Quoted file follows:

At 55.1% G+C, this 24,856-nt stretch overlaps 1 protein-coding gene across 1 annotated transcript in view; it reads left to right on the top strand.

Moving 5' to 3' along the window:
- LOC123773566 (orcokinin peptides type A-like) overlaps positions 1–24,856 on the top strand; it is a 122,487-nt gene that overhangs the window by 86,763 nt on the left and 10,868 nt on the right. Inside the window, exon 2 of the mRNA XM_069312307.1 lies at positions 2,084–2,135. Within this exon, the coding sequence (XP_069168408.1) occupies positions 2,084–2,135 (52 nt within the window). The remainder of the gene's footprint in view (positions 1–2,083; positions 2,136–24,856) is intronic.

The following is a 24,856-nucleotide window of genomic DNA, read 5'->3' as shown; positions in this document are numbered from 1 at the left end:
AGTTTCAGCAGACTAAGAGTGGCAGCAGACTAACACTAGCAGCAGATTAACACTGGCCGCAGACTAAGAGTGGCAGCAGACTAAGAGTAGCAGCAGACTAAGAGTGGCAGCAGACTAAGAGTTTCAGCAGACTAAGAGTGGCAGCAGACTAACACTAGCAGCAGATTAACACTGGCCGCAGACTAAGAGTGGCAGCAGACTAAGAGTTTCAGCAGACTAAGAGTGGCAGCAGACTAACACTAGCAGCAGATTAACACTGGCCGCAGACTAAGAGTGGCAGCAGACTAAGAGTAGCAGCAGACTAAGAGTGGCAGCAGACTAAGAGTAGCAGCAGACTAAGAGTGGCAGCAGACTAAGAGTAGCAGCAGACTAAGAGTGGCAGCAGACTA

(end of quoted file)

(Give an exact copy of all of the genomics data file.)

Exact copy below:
At 55.1% G+C, this 24,856-nt stretch overlaps 1 protein-coding gene across 1 annotated transcript in view; it reads left to right on the top strand.

Moving 5' to 3' along the window:
- LOC123773566 (orcokinin peptides type A-like) overlaps positions 1–24,856 on the top strand; it is a 122,487-nt gene that overhangs the window by 86,763 nt on the left and 10,868 nt on the right. Inside the window, exon 2 of the mRNA XM_069312307.1 lies at positions 2,084–2,135. Within this exon, the coding sequence (XP_069168408.1) occupies positions 2,084–2,135 (52 nt within the window). The remainder of the gene's footprint in view (positions 1–2,083; positions 2,136–24,856) is intronic.

The following is a 24,856-nucleotide window of genomic DNA, read 5'->3' as shown; positions in this document are numbered from 1 at the left end:
AGTTTCAGCAGACTAAGAGTGGCAGCAGACTAACACTAGCAGCAGATTAACACTGGCCGCAGACTAAGAGTGGCAGCAGACTAAGAGTAGCAGCAGACTAAGAGTGGCAGCAGACTAAGAGTTTCAGCAGACTAAGAGTGGCAGCAGACTAACACTAGCAGCAGATTAACACTGGCCGCAGACTAAGAGTGGCAGCAGACTAAGAGTTTCAGCAGACTAAGAGTGGCAGCAGACTAACACTAGCAGCAGATTAACACTGGCCGCAGACTAAGAGTGGCAGCAGACTAAGAGTAGCAGCAGACTAAGAGTGGCAGCAGACTAAGAGTAGCAGCAGACTAAGAGTGGCAGCAGACTAAGAGTAGCAGCAGACTAAGAGTGGCAGCAGACTA